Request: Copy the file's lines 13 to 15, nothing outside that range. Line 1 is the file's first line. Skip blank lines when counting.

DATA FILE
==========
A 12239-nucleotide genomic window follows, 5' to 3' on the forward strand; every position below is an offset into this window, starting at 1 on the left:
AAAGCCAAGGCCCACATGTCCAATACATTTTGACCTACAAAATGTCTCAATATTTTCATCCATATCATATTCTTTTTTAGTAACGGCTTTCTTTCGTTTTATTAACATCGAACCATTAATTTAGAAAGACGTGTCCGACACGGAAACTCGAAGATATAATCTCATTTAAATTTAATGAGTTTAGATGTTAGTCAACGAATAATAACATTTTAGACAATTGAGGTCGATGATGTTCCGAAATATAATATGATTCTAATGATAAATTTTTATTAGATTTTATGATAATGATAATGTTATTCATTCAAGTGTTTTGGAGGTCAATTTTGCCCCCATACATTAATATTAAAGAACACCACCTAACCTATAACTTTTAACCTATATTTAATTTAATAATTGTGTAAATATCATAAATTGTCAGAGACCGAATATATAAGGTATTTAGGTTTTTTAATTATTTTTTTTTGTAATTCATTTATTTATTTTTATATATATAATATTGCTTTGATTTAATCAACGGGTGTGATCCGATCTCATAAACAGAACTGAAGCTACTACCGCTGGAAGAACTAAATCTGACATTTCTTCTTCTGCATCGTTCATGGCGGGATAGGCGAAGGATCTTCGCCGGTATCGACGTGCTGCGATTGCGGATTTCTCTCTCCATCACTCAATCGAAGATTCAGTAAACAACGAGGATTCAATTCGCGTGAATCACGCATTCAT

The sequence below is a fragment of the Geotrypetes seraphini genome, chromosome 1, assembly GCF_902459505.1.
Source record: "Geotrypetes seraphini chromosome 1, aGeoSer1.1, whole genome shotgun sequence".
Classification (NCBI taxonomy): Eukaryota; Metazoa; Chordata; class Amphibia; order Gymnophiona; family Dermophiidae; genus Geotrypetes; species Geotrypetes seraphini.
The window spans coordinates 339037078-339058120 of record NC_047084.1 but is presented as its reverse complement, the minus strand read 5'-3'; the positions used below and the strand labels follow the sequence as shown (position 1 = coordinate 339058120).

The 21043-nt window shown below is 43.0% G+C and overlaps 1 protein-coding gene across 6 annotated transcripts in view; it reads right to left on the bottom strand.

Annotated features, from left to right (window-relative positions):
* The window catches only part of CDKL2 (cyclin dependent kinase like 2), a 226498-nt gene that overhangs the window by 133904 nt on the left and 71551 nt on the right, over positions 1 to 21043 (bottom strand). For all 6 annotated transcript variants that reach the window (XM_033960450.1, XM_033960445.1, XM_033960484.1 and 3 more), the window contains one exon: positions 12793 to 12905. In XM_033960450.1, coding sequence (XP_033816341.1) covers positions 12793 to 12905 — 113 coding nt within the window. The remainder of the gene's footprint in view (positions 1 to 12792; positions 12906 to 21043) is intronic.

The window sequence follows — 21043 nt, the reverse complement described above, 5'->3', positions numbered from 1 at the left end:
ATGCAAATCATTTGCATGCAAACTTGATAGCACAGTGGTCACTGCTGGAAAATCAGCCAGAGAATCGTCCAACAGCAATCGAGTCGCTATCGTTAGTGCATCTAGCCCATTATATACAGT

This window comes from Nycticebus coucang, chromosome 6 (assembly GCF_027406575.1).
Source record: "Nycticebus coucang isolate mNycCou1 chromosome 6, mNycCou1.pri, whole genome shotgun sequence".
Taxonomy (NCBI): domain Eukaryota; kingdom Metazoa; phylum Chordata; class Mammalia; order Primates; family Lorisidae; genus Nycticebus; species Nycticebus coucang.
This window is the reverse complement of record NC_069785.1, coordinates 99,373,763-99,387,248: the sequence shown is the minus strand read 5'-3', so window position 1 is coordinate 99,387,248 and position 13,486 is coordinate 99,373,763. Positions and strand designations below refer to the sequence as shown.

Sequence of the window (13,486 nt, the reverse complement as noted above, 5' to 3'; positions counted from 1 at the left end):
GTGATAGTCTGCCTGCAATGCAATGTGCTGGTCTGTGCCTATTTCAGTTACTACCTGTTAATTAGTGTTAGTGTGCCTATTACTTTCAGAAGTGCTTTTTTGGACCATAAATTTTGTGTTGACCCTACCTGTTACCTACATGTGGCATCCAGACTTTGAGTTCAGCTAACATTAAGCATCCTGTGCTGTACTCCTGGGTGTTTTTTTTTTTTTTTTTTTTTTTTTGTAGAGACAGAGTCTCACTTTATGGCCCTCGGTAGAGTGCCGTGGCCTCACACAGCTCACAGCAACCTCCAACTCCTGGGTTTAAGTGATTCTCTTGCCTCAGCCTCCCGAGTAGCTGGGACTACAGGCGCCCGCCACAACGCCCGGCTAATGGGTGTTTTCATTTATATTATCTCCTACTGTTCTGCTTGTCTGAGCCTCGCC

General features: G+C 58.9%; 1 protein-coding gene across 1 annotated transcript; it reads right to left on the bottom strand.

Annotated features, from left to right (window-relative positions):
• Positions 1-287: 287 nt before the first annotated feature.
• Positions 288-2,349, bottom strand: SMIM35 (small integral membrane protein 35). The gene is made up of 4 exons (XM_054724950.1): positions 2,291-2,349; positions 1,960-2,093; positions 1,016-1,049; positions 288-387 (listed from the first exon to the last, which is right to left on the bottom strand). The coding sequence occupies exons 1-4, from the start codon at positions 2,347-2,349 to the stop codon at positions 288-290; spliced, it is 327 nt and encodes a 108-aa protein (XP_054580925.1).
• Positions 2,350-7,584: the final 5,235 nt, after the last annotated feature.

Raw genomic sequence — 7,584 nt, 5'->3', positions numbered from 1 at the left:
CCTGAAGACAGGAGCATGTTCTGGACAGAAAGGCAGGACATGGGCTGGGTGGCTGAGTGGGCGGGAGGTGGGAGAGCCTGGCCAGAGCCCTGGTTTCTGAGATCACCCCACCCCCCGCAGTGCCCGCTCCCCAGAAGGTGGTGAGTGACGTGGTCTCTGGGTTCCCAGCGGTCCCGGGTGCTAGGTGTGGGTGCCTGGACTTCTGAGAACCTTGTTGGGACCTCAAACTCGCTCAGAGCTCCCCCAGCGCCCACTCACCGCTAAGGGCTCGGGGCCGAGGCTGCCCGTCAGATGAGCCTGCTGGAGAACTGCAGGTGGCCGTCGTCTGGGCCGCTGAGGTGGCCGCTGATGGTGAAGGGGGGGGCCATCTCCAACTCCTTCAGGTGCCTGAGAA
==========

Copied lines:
Source record: "Nycticebus coucang isolate mNycCou1 chromosome 6, mNycCou1.pri, whole genome shotgun sequence".
Taxonomy (NCBI): domain Eukaryota; kingdom Metazoa; phylum Chordata; class Mammalia; order Primates; family Lorisidae; genus Nycticebus; species Nycticebus coucang.
This window is the reverse complement of record NC_069785.1, coordinates 99,373,763-99,387,248: the sequence shown is the minus strand read 5'-3', so window position 1 is coordinate 99,387,248 and position 13,486 is coordinate 99,373,763. Positions and strand designations below refer to the sequence as shown.